Where the ordering of limbs is incorrect, go into the SpriteEditor>SkinningEditor and set the individual bone depth, by selecting the relevant bones.

The next issue will be transitioning sprite parts (rather than just animating their position).  My best guess is that we’ll end up animating enable/disable/active on alternative game objects inside the Animator (I hope).  Yep. That was quite intuitive.  Place the object you want somewhere inside the bone hierarchy of the sprite (inside the scene editor) and then, in the Animation pane, add a property for that object for “enabled” and animate it.

I suspect that, to enable the pupil to move freely around, I’ll have to add a mask around the “white” of the eye.

This is quite exciting.  A lot of opportunities for clearer communication and more interesting and interactive scenes have just opened up 🙂

Ultimately, I’d like to create a 3D representation (mesh) of the mascot, and a toon shader to go with it, which would be the most flexible approach but for now I’ll create the basic poses I need to start with as .SVG, then export to sprites and animate.

I seems that one can create too many bones.  The issue I’ve run into is that slicing the sprite prevents the unity editor from allowing me to create bones which span the different sprite parts (surprise, it’s still buggy).  However, using autogeometry to split up the sprite, makes it almost impossible to control when the bones overlay each other (e.g. around the eye) and control over things like mouth expression is currently beyond me using the inbuilt approach.

I suspect the way to do this is, is to create a completely separate multi-sprite for the eye and another for the mouth (with multiple expressions in the multi-sprite), and then to place these inside the bone object hierarchy.

A potential problem with this approach is that alterations to the bone structures seem to invalidate the sprite skin / bone editor in the scene – requiring it to be destroyed and recreated, which will lose all my setup 🙁

So, that worked well (I think).

There are eight sprites along the top, and only the collection of body parts below are skinned.  On the left in the scene hierarchy, you can see the other parts are placed under the body bone – with each game object having a “Sprite Renderer” added. Is there are better way.  The different parts of the multi-sprite are always visible in the object panel beneath the scene hierarchy.

An afternoon with Marco Schätzing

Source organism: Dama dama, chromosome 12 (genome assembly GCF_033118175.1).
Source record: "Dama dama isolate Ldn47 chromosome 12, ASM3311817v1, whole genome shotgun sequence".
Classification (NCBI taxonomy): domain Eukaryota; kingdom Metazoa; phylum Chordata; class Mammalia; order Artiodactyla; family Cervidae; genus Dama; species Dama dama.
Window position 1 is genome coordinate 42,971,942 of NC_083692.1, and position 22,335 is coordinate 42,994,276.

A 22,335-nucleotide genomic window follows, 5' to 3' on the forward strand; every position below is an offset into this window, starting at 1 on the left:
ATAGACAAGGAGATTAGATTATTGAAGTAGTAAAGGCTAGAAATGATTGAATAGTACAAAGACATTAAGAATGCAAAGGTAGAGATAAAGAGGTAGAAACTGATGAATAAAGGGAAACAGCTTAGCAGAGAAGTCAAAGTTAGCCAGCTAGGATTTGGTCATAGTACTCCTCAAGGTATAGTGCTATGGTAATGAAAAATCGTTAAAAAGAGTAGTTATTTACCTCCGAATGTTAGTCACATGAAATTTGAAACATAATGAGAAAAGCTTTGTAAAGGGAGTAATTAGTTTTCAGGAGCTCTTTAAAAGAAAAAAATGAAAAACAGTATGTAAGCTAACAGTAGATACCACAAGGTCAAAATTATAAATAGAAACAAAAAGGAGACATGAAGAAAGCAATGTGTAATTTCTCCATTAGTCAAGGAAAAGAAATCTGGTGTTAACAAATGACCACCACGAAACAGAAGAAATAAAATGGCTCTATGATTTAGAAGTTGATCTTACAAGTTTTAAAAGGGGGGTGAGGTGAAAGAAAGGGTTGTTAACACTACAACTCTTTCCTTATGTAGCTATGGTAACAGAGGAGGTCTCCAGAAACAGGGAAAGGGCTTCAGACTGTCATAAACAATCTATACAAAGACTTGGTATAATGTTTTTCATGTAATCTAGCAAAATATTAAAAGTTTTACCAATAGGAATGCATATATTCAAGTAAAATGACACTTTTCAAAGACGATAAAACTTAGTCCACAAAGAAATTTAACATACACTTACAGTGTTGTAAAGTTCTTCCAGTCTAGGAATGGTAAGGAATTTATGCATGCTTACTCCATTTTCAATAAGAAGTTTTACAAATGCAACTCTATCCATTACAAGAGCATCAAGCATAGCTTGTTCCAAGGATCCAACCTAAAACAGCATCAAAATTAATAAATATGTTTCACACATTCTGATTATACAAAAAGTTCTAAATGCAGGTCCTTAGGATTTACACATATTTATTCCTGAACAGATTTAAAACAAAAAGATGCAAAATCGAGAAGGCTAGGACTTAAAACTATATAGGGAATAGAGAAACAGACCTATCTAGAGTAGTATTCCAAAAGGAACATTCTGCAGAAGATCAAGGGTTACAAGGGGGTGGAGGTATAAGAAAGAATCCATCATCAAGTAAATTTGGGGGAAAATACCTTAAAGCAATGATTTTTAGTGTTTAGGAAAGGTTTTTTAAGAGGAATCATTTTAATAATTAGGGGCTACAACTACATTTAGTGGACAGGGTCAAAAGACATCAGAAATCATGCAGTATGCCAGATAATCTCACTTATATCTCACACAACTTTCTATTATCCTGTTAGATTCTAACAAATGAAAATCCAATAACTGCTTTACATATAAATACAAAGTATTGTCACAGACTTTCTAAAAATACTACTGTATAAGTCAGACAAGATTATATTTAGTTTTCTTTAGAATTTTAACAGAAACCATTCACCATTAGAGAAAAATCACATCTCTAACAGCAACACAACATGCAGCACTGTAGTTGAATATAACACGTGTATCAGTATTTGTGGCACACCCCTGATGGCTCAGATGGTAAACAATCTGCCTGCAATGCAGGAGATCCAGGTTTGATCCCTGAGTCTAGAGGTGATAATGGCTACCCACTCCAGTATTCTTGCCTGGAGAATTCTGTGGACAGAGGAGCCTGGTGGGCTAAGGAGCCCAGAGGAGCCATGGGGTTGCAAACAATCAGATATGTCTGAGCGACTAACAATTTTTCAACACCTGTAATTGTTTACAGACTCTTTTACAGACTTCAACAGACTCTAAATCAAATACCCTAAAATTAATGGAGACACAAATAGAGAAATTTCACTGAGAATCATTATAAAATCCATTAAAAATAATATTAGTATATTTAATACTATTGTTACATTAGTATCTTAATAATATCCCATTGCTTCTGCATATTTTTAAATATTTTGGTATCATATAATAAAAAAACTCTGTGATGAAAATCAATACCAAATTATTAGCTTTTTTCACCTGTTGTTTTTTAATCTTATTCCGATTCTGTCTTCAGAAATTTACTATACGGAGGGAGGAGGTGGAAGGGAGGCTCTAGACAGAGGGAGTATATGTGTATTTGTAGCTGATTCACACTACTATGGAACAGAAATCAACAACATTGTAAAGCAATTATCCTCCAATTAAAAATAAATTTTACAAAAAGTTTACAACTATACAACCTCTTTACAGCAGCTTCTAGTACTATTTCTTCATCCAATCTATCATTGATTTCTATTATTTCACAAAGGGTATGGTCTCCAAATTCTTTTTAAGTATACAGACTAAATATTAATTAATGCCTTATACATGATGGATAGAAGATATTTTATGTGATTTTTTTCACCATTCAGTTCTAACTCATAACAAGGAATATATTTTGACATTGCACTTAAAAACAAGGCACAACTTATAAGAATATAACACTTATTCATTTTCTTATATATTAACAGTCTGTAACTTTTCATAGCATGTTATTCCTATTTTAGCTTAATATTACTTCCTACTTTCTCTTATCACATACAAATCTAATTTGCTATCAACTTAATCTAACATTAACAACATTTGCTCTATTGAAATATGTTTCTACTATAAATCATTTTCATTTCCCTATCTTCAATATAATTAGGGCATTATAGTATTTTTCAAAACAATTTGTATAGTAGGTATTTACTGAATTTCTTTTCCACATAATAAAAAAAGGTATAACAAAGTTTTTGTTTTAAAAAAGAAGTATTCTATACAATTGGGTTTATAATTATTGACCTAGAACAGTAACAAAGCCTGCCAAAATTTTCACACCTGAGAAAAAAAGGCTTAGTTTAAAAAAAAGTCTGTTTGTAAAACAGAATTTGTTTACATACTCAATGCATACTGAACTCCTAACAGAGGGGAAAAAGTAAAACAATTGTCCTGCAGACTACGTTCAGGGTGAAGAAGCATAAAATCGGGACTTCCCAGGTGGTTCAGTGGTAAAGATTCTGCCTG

Hello there,
Lukas here. I am a new member of eyeskills and today I decided to put out my first facebook post!
Ben and I had the great chance to meet Marco Schätzing in his natural habitat. He is a studied optometrist and works as a visual trainer. Today, Marco showed us the “Maddox Test” again. The “Maddox Test” is a procedure which is used to actually measure strabismus for near and distance. The “Maddox Rod”, which is actually a red parallel plano convex cylinder lens, is placed in front of one eye, whilst the other one looks at a numbered horizontal axis, with the zero in its center. A light shines from the direction of the centre, to be broken in the “Maddox Rod”, so Ben could only see a vertical ray of red light, with the eye behind the rod. So Ben could see, where on the axis he was seeing the ray from the one eye, in relation to where the other eye was looking. If he had seen it realy closely to the center, it would have been what you would expect from a person without strabism. At a 6m distance, the misalignment was only 1.8 degrees, which is not crazy, whilst up close (40cm) the divergence was 8 degrees.

This was an interesting insight of how misalignment can vary with the distance of the fixing object. We were interested in that because we think we can recreate a test like this in the app – but in a more interesting way.

But this is not all we learned within our time with Marco:

We discussed the recent version of the app, which Marco could lay his eyes on today. It led to an interesting discussion about a lot of different shapes and forms of strabism. We ended up discussing more about the plight of people, who have acquired their strabism through a stroke. We know that this is a huge phenomenon we should consider way more in our work.
And we will!